The Nurse Licensure Compact and Advance Practice

Registered Nurse Compact

The Nurse Licensure Compact (NLC) and Advance Practice Registered Nurse Compact are model pieces of legislation designed to advance “public protection and access to care through the mutual recognition of one state-based license that is enforced locally and recognized nationally”. Compacts allow nurses to practice and communicate with patients across state lines. The enhanced model legislation addresses physical and electronic communication and practice.

Nurse Licensure Compact (NLC): A form of interstate compact specific to nurse licensure that provides an agreement between two or more states for the purpose of recognizing nurse licensure between and among a group of participating states. States must enter into one in order to achieve mutual recognition.

In 2000, the NCSBN launched the NLC initiative to advance the mobility of nurses’ practice. Maryland was the first state to implement an NLC in 1999. Since that time, 25 states have enacted NLC legislation. In May 2015, new versions of the NLC and APRN Compact were adopted by the NCSBN. The enhanced model language will be adopted by future states enacting compacts.

Compacts allow a nurse or advance practice nurse to be licensed in his or her state of primary residency and to practice in other compact states that agree to mutually recognize that nurse’s single multistate license from the primary resident state. Essentially, the compacts authorize licensed nurses who reside in a compact-participating state to practice in another compact-participating state without obtaining additional practice licenses.

Participating states acknowledge another state’s licensure through an NLC or APRN Compact. Currently, multistate licensure privilege means that a nurse has the privilege of practicing in any participating compact state that is not his/her state of residency. As long as a nurse remains in good standing, renews his/her multistate licensure and continues to reside in a primary state of residence that is a compact state, there is no time limit for working in other compact states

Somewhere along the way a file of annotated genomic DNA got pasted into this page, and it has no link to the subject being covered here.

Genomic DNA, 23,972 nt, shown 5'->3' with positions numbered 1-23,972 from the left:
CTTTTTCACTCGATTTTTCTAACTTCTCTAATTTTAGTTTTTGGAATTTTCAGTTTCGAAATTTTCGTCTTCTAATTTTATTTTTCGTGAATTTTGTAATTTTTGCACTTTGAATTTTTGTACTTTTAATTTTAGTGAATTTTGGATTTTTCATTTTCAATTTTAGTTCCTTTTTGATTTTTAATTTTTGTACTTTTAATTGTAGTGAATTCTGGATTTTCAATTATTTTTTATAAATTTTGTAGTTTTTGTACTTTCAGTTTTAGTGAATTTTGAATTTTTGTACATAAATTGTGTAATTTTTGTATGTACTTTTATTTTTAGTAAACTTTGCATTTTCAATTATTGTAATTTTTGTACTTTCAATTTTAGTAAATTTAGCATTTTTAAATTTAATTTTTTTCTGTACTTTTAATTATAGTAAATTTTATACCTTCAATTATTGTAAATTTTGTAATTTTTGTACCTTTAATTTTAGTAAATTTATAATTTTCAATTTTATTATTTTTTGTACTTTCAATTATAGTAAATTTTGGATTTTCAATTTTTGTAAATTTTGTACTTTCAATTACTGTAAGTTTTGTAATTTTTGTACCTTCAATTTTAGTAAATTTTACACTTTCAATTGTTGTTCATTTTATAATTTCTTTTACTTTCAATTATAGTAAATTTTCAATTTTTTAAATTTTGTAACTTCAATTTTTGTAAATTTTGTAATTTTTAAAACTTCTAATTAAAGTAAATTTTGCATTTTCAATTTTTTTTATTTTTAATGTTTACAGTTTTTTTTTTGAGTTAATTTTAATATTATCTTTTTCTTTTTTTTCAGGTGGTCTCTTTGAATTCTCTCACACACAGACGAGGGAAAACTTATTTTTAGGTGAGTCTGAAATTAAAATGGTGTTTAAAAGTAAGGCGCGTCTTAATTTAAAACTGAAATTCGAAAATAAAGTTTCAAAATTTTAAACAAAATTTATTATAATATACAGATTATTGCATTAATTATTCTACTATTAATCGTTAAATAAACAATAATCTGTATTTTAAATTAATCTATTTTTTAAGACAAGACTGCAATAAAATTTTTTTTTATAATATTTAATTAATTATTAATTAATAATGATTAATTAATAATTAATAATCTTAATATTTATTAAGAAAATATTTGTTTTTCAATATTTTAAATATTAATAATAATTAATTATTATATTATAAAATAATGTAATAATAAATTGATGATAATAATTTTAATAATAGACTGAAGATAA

Compacts allow nurses to practice in other states both physically and electronically through multistate licensure privilege. However, it is important to note that nurses residing in states that participate in an NLC or APRN compact who want to practice across state lines in other participating states are subject to the laws and regulations of each state they practice within.

Although nursing licensure is tied to the nurse’s state of primary residence, accountability for nursing practice is tied to the laws and regulations of the state where a patient is located at the time nursing care and services are rendered. This type of accountability is not unique to nursing licenses; it also applies to other licenses such as a driver’s license. For example, a person driving in Indiana must obey the speeding laws of Indiana even if his or her driver’s license was issued in Ohio. Similarly, nurses must abide by the nursing practice laws in the states where they are practicing. For example, a nurse whose primary residence is in the state of Kentucky, but who is providing case management services through telehealth, Internet, or telephone connections to a patient who resides in South Carolina, would be governed by the South Carolina nurse practice act for care provided to that patient.